Your favorite music-focused TV show and/or podcast.
I'm a big fan of And the Writer Is … with Ross Golan as well as the AIMP Nashville Podcast, which we've done three seasons of in Nashville. Any time songwriters are highlighted and praised for their "behind the scenes" work, I am appreciative.
A recent project you're proud of.
I'm really proud of the roster we have built at Reservoir Nashville in the last 18 months. When I first joined, they had zero presence in Nashville, and now we've opened an over 5,000-square-foot Nashville office, complete with six writers' rooms. We have signed some amazing songwriters and artists while also acquiring some really important catalogs, including Murrah Music, major label artists Joe Don Rooney of Rascal Flatts, Bexar, Southerland's Chris Rogers and Matt Chase, Runaway June's Natalie Stovall, and Brooke Eden. We've also acquired the catalog of songwriter and producer Sam Sumser (including Lizzo's massive hit "Juice," which Sam co-wrote) and singer/songwriter Josh Mirenda (including three country chart-toppers—Dierks Bentley's "Somewhere on a Beach" and Jason Aldean's "Girl Like You" and "They Don't Know"). We have built an incredible foundation on which we can continue building, and I look forward to sharing in many successes with our talented team across the globe.
Someone else's project that you admired recently.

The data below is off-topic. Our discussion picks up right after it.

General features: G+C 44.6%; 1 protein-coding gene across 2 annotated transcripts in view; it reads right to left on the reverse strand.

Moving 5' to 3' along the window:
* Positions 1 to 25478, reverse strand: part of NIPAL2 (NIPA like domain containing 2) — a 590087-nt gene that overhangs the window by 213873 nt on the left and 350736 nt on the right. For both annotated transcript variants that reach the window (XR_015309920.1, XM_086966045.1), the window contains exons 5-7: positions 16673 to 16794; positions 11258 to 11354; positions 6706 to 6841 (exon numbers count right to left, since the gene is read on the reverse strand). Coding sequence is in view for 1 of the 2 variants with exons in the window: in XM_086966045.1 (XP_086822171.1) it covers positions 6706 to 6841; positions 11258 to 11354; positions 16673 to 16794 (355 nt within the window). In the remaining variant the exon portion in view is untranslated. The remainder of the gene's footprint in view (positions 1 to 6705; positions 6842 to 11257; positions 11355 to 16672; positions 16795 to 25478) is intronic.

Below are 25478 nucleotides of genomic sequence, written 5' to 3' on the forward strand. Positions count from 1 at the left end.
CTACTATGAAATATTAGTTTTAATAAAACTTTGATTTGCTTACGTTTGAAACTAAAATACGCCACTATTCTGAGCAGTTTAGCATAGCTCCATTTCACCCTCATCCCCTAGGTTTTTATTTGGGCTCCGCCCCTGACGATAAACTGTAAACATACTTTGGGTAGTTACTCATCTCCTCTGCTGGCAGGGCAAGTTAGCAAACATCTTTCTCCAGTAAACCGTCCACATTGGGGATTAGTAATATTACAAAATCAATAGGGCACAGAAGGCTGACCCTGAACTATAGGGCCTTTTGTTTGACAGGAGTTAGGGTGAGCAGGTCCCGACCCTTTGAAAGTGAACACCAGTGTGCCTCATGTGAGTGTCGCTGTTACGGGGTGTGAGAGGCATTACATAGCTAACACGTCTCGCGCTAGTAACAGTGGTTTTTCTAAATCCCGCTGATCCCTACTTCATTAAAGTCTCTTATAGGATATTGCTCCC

Seeing the Match.com ad that leaked with Taylor Swift's re-record of "Love Story" was fantastic. I feel like the world could use some humor and lightheartedness at the moment. Music has the ability to make people smile and forget about the harsh realities that the world can sometimes bring. This ad is a great example of music having the power to heal.
How musicians should approach working with brands.
At Reservoir, we get many briefs from our synch team each week. For our writers to have that insight into what brands, films, TV shows, etc., are looking for is invaluable. The more information writers have about the brand, the more accurate they are able to be when creating music for that specific brand. As a songwriter, knowing what common themes are happening in the synch world is incredibly important and can always give you a bit of an advantage.
How brands should approach working with musicians.
Brands have long recognized the need to connect with their consumers on a passionate level. Nothing evokes more passion than music and artists. Brands and musicians have a unique relationship where each can benefit the other, but the key is being authentic—for both the brand and the artist. People are not stupid—they can sense authenticity a mile away, which makes it all the more important for brands and artists to be aligned on all fronts.
What music can do that nothing else can.
Music has a way of connecting and healing people more so than anything else in the world. I have witnessed songs change people's lives. Nothing else has the power to move people like music, and the more you take care of it, the more it takes care of you.
What you'd be doing if you weren't in the music world.
I never had a plan B, so if I wasn't a music publisher, songwriter, or working for a label, I'm not quite sure what I'd be doing. I dabble in real estate, so perhaps I could make a living there, but it wouldn't be near as much fun!